Group Exercise versus Personal Training

School Of Personal Training Posted Jan 24, 2017 Future Fit Training


Comparing group exercise classes and personal training is a difficult endeavour for a whole host of reasons. The main reason it's so difficult is the difference in quality that you can get with both personal trainers and group exercise class instructors.

Group Exercise versus Personal Training

There is a belief that personal trainers are more knowledgeable because the barrier for entry is higher, in the UK you need to be REPs Level 3 to become a personal trainer but only Level 2 to become a group exercise instructor.

This means that on the surface a personal trainer would be better at their job, and that they would get better results for their clients. Sadly, a lot of personal training courses last less than 2 months. A brand new trainer could walk out of one of those courses knowing next to nothing about how to train clients properly. Whereas a group exercise instructor might have 20 years experience in the industry and be a qualified nutritionist.

But, that does not mean that we can't have a fair and balanced argument about which form of exercise instruction is superior, whilst taking an in-depth look at the pros and cons of each.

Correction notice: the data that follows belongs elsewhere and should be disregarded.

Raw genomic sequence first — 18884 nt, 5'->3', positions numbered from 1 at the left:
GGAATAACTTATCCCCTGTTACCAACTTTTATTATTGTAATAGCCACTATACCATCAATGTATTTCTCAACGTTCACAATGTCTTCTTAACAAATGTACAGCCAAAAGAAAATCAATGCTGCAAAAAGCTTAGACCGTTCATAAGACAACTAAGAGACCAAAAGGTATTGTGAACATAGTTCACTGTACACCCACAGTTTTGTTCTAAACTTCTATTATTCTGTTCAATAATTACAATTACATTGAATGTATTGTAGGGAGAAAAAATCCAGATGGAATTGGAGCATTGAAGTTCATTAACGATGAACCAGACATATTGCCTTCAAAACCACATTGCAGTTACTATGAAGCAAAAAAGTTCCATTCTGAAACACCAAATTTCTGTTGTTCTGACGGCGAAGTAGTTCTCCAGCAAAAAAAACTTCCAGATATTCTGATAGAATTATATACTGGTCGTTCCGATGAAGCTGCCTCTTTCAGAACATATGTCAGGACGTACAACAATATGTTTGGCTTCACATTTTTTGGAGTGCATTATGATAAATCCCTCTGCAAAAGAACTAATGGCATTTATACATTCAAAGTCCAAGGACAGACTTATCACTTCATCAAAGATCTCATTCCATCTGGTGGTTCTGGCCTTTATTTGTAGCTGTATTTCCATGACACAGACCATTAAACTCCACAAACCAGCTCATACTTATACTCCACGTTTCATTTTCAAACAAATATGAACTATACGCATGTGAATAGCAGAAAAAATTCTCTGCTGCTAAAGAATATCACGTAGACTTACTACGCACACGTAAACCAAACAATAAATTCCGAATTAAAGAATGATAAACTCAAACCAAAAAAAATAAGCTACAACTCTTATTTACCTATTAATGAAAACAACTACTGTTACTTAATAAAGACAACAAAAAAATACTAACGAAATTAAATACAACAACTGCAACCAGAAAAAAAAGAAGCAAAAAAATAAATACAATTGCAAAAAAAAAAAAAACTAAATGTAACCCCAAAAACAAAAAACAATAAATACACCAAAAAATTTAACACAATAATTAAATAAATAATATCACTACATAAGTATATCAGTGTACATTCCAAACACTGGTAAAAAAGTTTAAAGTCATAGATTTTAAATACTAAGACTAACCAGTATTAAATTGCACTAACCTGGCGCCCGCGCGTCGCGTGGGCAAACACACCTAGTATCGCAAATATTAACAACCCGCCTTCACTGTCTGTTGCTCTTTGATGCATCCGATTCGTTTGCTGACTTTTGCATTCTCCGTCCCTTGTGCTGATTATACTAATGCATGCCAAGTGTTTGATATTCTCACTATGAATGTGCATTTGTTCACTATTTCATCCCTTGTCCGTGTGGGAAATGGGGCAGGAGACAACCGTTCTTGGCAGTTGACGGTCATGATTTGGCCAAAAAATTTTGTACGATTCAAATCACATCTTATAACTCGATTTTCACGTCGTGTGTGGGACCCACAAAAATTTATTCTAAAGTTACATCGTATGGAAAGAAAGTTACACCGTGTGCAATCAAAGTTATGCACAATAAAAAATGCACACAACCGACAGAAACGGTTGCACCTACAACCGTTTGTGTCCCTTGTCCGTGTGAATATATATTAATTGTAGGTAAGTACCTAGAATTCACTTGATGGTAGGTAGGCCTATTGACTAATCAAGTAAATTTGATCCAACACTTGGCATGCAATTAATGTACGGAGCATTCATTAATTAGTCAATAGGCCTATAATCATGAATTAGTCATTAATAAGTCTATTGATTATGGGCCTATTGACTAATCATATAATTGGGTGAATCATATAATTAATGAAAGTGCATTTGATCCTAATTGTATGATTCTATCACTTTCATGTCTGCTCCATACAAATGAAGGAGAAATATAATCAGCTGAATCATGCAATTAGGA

Group Exercise Pros

One of the biggest benefits that a well-run group exercise class has is that it can create a community feel. You'll often find classes that have had the same 10 members for years on end, and that the members form friendships outside of the class. This can happen in personal training too, but it is rare and much harder to achieve. Small group personal training places a large emphasis on community building and this is becoming a much more common.

Building a community is both beneficial to the instructor and to the members, it's the reason why gym members drop out after 4 weeks every February whilst sports clubs have lifetime members. People like the social side of training and it helps keep people attending long after they would have if on their own.

An obvious bonus is also cost, most personal training sessions cost between £30-50 per hour whilst an exercise class usually costs £5 or comes free with a gym membership. This means that for £50 you could receive 10 hours of exercise class compared to between 1 and 2 hours of personal training.

A well run exercise class can also have a higher intensity than personal training sessions, there tends to be 5 minutes of talk at the beginning of the class followed by 55 minutes of exercise with no fluff. Compared to a personal training session, where the client (or trainer) has a lot more opportunity to interact with each other - which can lead to gossiping away 15 minutes of the hour.